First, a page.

The medium through which this Joy comes is next explained: "He that abideth in Me the same bringeth forth much fruit." Fruit first, Joy next; the one the cause or medium of the other. Fruit-bearing is the necessary antecedent; Joy both the necessary consequent and the necessary accompaniment. It lies partly in the bearing fruit, partly in the fellowship which makes that possible. Partly that is to say, Joy lies in mere constant living in Christ's presence, with all that that implies of peace, of shelter, and of love; partly in the influence of that Life upon mind and character and will; and partly in the inspiration to live and work for others, with all that that brings of self-riddance and Joy in other's gain. All these, in different ways and at different times, are sources of pure Happiness. Even the simplest of them --to do good to other people--is an instant and infallible specific. There is no mystery about Happiness whatever. Put in the right ingredients and it must come out. He that abideth in Him will bring forth much fruit; and bringing forth much fruit is Happiness. The infallible receipt for Happiness, then, is to do good; and the infallible receipt for doing good is to abide in Christ. The surest proof that all this is a plain matter of Cause and Effect is that men may try every other conceivable way of finding Happiness, and they will fail. Only the right cause in each case can produce the right effect.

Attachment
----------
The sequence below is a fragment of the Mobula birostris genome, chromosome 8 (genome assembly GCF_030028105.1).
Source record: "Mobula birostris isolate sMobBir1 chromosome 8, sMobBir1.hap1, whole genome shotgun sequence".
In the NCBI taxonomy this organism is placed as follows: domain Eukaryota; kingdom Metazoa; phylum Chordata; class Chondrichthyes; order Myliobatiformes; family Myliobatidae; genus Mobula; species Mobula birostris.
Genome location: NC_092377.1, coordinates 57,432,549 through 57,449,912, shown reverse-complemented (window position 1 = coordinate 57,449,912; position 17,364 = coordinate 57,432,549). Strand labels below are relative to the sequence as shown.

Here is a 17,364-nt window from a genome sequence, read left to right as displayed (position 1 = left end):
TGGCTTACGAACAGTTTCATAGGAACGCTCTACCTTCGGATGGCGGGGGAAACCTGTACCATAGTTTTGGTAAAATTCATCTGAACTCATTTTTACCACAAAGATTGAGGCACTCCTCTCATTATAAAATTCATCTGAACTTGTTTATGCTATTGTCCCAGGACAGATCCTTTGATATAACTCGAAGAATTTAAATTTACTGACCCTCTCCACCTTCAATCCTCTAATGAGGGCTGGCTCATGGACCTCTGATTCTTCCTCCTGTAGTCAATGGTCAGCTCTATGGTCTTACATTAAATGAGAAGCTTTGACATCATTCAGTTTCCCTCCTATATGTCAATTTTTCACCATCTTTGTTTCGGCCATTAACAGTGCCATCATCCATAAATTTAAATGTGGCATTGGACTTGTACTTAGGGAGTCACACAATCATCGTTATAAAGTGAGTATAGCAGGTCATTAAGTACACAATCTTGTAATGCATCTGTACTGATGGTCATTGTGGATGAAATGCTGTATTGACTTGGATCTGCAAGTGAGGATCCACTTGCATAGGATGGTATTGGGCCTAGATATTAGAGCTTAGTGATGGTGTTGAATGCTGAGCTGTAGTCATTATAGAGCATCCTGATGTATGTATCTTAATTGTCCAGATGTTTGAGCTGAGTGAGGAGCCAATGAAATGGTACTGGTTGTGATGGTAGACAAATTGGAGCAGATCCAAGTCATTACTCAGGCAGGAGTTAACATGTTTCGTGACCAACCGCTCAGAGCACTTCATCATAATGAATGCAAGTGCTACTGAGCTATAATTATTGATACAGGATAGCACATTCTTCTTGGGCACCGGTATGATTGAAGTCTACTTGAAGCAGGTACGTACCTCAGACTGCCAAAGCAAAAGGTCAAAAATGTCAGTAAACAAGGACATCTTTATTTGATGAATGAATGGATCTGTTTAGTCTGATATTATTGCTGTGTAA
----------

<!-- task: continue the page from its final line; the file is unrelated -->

Then the Christian experiences are our own making? In the same sense in which grapes are our own making, and no more. All fruits grow--whether they grow in the soil or in the soul; whether they are the fruits of the wild grape or of the True Vine. No man can make things grow. He can get them to grow by arranging all the circumstances and fulfilling all the conditions. But the growing is done by God. Causes and effects are eternal arrangements, set in the constitution of the world; fixed beyond man's ordering. What man can do is to place himself in the midst of a chain of sequences. Thus he can get things to grow: thus he himself can grow. But the grower is the Spirit of God.
     What more need I add but this--test the method by experiment. Do not imagine that you have got these things because you know how to get them. As well try to feed upon a cookery book. But I think I can promise that if you try in this simple and natural way, you will not fail. Spend the time you have spent in sighing for fruits in fulfilling the conditions of their growth. The fruits will come, must come. We have hitherto paid immense attention to effects, to the mere experiences themselves; we have described them, extolled them, advised them, prayed for them -- done everything but find out what caused them. Henceforth let us deal with causes. "To be," says Lotze, "is to be in relations." About every other method of living the Christian life there is an uncertainty. About every other method of acquiring the Christian experiences there is a "perhaps." But in so far as this method is the way of nature, it cannot fail. Its guarantee is the laws of the universe, and these are "the Hands of the Living God."